Lessons for roboadvice in Centrelink debacle

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‘Robo’ has rapidly become the prefix of choice for anything to do with automation or robotics. The biggest local political story of the Australian summer was the use of Centrelink’s computers to chase overpayments to welfare recipients. It was a ‘robo-debt’ campaign, featuring ‘robo-assistants’ to answer questions. An estimated 169,000 robo-debt letters had been sent by January 2017, with over a million more expected in coming years. It was a political fire-storm with thousands of the least wealthy Australians receiving debt notices in the days around Christmas.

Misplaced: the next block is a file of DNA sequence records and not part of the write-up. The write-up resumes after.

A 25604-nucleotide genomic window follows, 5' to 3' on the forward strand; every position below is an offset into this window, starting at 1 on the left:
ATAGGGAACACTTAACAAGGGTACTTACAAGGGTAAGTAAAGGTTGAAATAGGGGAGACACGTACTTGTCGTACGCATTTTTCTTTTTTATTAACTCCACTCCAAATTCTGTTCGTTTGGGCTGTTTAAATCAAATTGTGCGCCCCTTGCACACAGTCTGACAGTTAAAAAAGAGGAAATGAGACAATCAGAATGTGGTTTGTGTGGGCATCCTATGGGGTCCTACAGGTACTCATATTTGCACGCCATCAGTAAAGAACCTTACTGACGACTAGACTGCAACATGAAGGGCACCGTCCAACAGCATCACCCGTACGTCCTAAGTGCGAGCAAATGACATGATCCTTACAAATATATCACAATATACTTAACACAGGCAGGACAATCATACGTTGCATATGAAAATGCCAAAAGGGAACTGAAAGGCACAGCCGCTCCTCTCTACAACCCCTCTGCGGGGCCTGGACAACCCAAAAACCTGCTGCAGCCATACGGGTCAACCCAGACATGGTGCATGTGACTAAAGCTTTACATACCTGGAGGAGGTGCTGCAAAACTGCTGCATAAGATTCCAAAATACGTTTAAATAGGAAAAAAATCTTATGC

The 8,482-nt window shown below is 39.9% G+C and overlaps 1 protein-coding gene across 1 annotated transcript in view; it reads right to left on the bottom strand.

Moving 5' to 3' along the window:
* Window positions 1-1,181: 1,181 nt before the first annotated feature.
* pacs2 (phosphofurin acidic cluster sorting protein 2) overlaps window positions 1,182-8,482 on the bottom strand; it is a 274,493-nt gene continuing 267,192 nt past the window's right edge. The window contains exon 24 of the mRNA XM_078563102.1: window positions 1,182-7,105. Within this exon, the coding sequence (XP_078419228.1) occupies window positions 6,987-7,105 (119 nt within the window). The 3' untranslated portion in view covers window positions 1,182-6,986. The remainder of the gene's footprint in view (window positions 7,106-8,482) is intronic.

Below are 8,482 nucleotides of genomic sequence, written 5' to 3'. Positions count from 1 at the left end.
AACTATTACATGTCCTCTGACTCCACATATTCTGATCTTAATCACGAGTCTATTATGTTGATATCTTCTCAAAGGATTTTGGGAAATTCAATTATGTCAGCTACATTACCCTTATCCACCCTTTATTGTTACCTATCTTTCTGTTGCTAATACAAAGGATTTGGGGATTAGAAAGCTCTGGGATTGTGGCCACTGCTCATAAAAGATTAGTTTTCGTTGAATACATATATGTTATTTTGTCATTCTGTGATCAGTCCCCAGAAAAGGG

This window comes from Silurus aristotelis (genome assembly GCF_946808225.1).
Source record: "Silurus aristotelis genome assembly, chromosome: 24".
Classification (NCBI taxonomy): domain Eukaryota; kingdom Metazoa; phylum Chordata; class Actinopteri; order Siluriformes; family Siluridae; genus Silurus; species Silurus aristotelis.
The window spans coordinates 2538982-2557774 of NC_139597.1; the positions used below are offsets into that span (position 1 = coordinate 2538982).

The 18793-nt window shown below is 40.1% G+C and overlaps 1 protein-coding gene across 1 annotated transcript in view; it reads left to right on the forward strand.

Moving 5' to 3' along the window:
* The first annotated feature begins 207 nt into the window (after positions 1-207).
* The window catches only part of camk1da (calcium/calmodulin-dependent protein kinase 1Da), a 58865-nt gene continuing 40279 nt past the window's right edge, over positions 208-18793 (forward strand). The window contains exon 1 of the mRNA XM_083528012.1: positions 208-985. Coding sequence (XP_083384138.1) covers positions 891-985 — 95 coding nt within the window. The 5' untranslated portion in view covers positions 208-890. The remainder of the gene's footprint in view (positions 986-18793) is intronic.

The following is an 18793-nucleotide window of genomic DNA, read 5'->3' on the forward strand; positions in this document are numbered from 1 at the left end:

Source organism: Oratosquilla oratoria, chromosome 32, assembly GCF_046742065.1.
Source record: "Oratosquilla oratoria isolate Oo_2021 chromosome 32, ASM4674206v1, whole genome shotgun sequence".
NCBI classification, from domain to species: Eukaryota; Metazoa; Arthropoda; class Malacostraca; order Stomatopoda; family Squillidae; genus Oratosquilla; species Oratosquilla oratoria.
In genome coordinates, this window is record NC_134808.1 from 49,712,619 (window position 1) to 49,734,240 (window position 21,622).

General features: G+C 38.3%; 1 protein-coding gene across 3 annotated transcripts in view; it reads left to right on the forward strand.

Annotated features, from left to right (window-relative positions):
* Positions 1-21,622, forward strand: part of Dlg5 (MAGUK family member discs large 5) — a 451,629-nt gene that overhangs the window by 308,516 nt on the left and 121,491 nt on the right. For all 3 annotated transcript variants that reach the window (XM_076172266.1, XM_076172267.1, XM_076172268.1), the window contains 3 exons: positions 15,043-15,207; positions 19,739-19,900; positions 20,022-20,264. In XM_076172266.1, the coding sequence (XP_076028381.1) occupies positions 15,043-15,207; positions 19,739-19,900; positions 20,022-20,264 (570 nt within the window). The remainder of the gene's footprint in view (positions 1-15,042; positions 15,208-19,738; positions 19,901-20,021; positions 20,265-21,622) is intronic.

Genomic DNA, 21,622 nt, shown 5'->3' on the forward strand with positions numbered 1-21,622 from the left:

The problem was not the attempt to curtail the burgeoning welfare budget. That is a necessary step at a time when 11% of the population draws a full or part age pension, and increasing numbers will continue to do so for decades to come. The problem was the method. The Centrelink computers were sending out 20,000 debt letters a week, the same number previously sent out each year.

Computers replaced humans

Centrelink usually relies on self-reporting for welfare claims, with clients maintaining their own records on the MyGov website with checks at personal meetings in Centrelink offices. If a client found some temporary part-time or casual work, then nothing for a few months, this could be explained across the desk and adjustments made accordingly. By taking account of the wider set of circumstances, verified personally by humans, there were fewer reported breaches.